Avoid These 4 Costly Mistakes with your ISOs
The tremendous upside potential and unique tax benefits of Incentive Stock Options (ISOs) make them particularly attractive for executives. ISOs are complex, however, and mistakes are easy to make, which can be very costly.
Knowing a few key aspects can help you make smarter decisions, avoid missed opportunities, and, most importantly, avert disaster.
A quick refresher on options:
Stock options give key employees the option to buy company stock at a set price over a stated period. Two things must happen for options to have value:
1) the price of the stock must increase after it’s granted and,
2) the employee must take action by exercising the option before it expires.
The two major types are ISOs and non-qualified or non-statutory options (NQs/NSOs). The main difference between the two is the tax treatment.
- With NQs , you pay ordinary tax at exercise. If you hold the stock, it’s capital gains from that point forward.
- With ISOs, you pay no tax at exercise and capital gains on the spread when you sell the stock. There is one catch, however. The spread can trigger alternative minimum tax (AMT) if the stock is held.
Here are four common mistakes to avoid when it comes to ISOs:
1. Thinking “AMT won’t happen to me” – Even though the rules changed favorably a few years ago and the risk of AMT is lower, it’s still possible. Always have your CPA prepare a projection before you exercise ISOs to determine if it will generate AMT. AMT is not always bad, but it’s best to avoid surprises and not be reactive. You also want to be sure you have funds to cover it and not be forced to sell investments at a bad time.
2. Prioritizing tax savings over investment risk – options are inherently riskier than owning stock outright. While they have tremendous upside potential, they can also expire worthless during a market downturn. With ISOs, too much focus is often placed on meeting the holding period requirements to get the preferred tax treatment. This can be disastrous if you are overexposed to company stock and emphasizes the need for sound financial planning to see how much you can afford to risk.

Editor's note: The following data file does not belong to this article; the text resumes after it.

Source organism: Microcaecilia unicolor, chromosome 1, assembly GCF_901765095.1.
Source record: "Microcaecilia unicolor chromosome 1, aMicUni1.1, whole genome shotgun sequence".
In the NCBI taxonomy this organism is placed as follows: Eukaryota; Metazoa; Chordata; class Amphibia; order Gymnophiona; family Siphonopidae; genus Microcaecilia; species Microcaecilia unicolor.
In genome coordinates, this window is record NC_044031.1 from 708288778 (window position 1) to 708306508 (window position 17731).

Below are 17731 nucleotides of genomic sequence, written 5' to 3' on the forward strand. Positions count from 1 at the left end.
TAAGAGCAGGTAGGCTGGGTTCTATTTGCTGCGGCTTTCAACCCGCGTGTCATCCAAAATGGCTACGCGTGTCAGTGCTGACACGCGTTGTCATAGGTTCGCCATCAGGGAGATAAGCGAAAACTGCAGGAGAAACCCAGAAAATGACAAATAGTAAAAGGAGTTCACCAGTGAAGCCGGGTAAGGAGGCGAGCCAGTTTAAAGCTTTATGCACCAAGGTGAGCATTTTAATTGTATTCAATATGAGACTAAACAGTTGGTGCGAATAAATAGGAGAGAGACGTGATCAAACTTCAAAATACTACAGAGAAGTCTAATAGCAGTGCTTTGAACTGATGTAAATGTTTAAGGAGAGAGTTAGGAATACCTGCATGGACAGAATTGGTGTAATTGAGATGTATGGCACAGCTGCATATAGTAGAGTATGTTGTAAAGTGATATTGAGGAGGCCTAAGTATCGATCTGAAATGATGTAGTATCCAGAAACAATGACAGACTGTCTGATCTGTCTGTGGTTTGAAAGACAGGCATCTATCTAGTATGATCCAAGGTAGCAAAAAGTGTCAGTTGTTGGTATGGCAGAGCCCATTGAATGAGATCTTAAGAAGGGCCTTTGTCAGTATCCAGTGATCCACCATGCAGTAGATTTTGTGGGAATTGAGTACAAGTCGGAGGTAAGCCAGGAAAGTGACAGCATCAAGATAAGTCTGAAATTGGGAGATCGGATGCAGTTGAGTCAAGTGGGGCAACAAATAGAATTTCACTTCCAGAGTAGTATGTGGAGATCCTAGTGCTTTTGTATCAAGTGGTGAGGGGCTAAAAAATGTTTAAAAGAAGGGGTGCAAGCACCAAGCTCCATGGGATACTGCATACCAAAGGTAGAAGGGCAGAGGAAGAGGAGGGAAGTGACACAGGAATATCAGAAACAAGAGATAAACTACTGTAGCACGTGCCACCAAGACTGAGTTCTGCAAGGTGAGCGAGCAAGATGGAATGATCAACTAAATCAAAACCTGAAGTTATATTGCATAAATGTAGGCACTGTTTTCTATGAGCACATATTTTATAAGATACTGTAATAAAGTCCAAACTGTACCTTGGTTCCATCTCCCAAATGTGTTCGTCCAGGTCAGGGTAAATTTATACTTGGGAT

3. Exercising ISOs too late in the year– if held ISO shares trigger AMT and subsequently drop in value, you can eliminate AMT by selling the stock. However, you must do this during the same calendar year you exercise. Exercising ISOs early in the year provides more of a runway to see how the stock performs and more time to undo it. It also simultaneously starts the clock sooner for meeting the holding period requirement in addition to that “free-look” period. Wait too long, and you may end up owing more tax than necessary or worse, owing more in AMT than the stock is worth.
4. Losing track of expiration dates. This is incredibly simple and likely to generate an eye roll from all those reading this. But according to a recent PIMCO webinar on this topic, approximately 11% of all company options expire worthless. This is a huge amount of missed wealth opportunity. In addition, ISOs must be exercised within 90 days if you terminate employment. If you decide to leave and exercise too late (per point 3 above) and/or don’t meet the holding period requirements, you can disqualify the tax treatment on the ISOs.
The world of ISOs is always evolving. Please don’t hesitate to reach out to us if we can be a resource.
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No representation is being made that any strategy shown will or is likely to achieve results similar to those shown in this presentation. BDF does not provide legal, tax, insurance, social security, or accounting advice. Clients of BDF should obtain their own independent tax, insurance, and legal advice based on their particular circumstances. The information herein is provided solely to educate on a variety of topics, including wealth planning, tax considerations, insurance, estate, gift, and philanthropic planning.
Gary is a Wealth Manager at BDF and member of the Firm’s Investment Committee. He specializes in executive and stock-based compensation plans, including stock options, restricted stock and deferred compensation. He combines his tax knowledge, executive compensation experience and capital markets expertise to help clients reduce their tax burdens and achieve each of their unique goals.